The beginning of January always signals a mad rush of advocacy alerts to my inbox and phone. As a former lobbyist, I recall the junior high-like atmosphere of reconnecting with your friends and frenemies during the first few days of the legislative session, refreshed from the time away and ready to consider new alliances; I imagine it’s the same in Washington, D.C. as it is across our Northwest state capitols.
This January, however, is like no other. An unprecedented presidential election outcome, followed by continued confusion and rancor, has increased public appetite for activism. The speed in which these debates are happening — in person and online, 24 hours a day — requires immediate and intensive focus.
The scope and depth of legislation in state capitols across our region and Washington, D.C. will shape the nature of our communities for decades to come. Many legislatures are developing multi-year budgets, debating about massive investments in education, and in many cases, fearfully preparing to respond to immense disinvestment from the federal government. Fewer Americans are voting or otherwise civically engaged; trust in public institutions are at all-time low.
In discussions with Philanthropy Northwest members, it’s clear that a desire exists to raise our voice through advocacy and to act to reinvigorate our democracy. Philanthropy must be involved in the short-term work of shaping policy change and the long-term work of rebuilding the institutions we use to advance the common good.
Shaping Policy through Advocacy
For foundations, entering the realm of advocacy is often taken with too much trepidation. Issue advocacy should not be confused with politics.
Certainly, like the larger public, the machinations of shaping public policy is conflated with the messiness of politics. However, advocacy can be the most effective strategy in philanthropy's toolbox — and an entirely legal one (within limits). Silence on major policy issues can be perceived as acquiescence.
While philanthropic dollars are important in every community, they pale in comparison to the breadth of public resources. When I lobbied for the United Way of King County and the Jewish Federation of Greater Seattle, it was often said that I held the largest major donor card. This was true, and just like a major donor, I had to work hard to cultivate the relationship with policymakers. But part of that relationship includes debunking assumptions about the ability of philanthropy to swoop in to backfill where the government had retreated (or was looking to retreat) on support for all types of public services.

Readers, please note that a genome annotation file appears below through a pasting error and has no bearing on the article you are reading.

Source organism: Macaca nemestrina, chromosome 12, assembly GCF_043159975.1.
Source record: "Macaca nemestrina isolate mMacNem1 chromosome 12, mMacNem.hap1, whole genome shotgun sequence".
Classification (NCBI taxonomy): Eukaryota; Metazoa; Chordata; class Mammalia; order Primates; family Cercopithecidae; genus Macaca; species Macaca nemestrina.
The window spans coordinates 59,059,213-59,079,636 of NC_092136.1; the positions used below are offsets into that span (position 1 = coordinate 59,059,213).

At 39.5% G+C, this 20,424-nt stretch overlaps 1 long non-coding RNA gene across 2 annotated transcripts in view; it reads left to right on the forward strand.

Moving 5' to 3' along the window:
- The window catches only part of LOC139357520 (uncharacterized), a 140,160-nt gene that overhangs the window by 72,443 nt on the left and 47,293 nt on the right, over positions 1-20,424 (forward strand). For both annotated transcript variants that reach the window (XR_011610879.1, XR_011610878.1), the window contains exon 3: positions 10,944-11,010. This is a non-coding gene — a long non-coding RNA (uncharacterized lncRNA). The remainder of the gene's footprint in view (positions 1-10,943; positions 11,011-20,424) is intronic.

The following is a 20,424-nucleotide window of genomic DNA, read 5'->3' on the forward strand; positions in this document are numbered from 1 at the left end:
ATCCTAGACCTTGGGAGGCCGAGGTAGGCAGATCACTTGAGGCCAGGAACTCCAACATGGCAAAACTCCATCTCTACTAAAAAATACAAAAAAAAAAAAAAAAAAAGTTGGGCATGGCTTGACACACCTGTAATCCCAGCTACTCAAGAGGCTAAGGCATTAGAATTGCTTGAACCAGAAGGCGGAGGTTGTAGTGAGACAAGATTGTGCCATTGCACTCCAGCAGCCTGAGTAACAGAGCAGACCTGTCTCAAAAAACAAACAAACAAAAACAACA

In Congress and our state capitols, policymakers are considering ideas that have the potential to upend the philanthropy-government balance. Philanthropy can use their voice through advocacy, or by supporting grantees, to ensure policymaking remains equitable, inclusive, thoughtful and community-focused.
In the short term, philanthropy needs to advocate on behalf of our missions, grantees and communities. In the long-term, because philanthropy holds a privileged tax status in our country, our sector also has a paramount obligation to protect democracy.
While some polling seems to indicate the public still holds the philanthropic sector in high regard, I would be extremely cautious in holding onto that finding. The anger that many Americans are projecting on large institutions is bound to have an impact on major foundations, too. Americans perceive "elites" as dominating decision-making in our country. And, as a privileged space, philanthropy has an obligation to work to rebuild trust in democracy. To do so, part of the work must be for to democratize our practices.
A recent piece by Dorian O. Burton & Brian C.B. Barnes suggests that the “gap of authentic empathy and justice more pronounced than in the American philanthropic sector, where often well-intentioned people make decisions for communities they do not come from, may not understand, rarely interact with, and almost never step foot into.” Their charge is to shift philanthropy from a charitable framework to one of justice. In fact, in some faith traditions, charity is an obligation that is an act of justice and righteousness. Burton and Barnes suggest a series of questions for philanthropists promoting greater levels of local civic engagement, leadership development, and collaboration.
President Obama’s farewell address on Tuesday reinforced every American’s obligation to rebuild our democracy:
"It falls to each of us to be those anxious, jealous guardians of our democracy; to embrace the joyous task we’ve been given to continually try to improve this great nation of ours. Because for all our outward differences, we all share the same proud title: Citizen.
Ultimately, that’s what our democracy demands. It needs you. Not just when there’s an election, not just when your own narrow interest is at stake, but over the full span of a lifetime. If you’re tired of arguing with strangers on the internet, try to talk with one in real life. If something needs fixing, lace up your shoes and do some organizing. If you’re disappointed by your elected officials, grab a clipboard, get some signatures, and run for office yourself. Show up. Dive in. Persevere."
Where to Begin?
In my role at Philanthropy Northwest, I’m excited to continue my work with members working to strengthen our democracy and raising your advocacy voice. If you're interested in joining me, here are some resources and upcoming opportunities to engage:
- January 24: Advocacy in a New Administration: A Workshop for Funders
- January 24: Democracy Northwest: Raising Philanthropy's Voice
- March 20-22: Foundations on the Hill 2017
- Digital Resource Center: Advocacy
- Public Policy at Philanthropy Northwest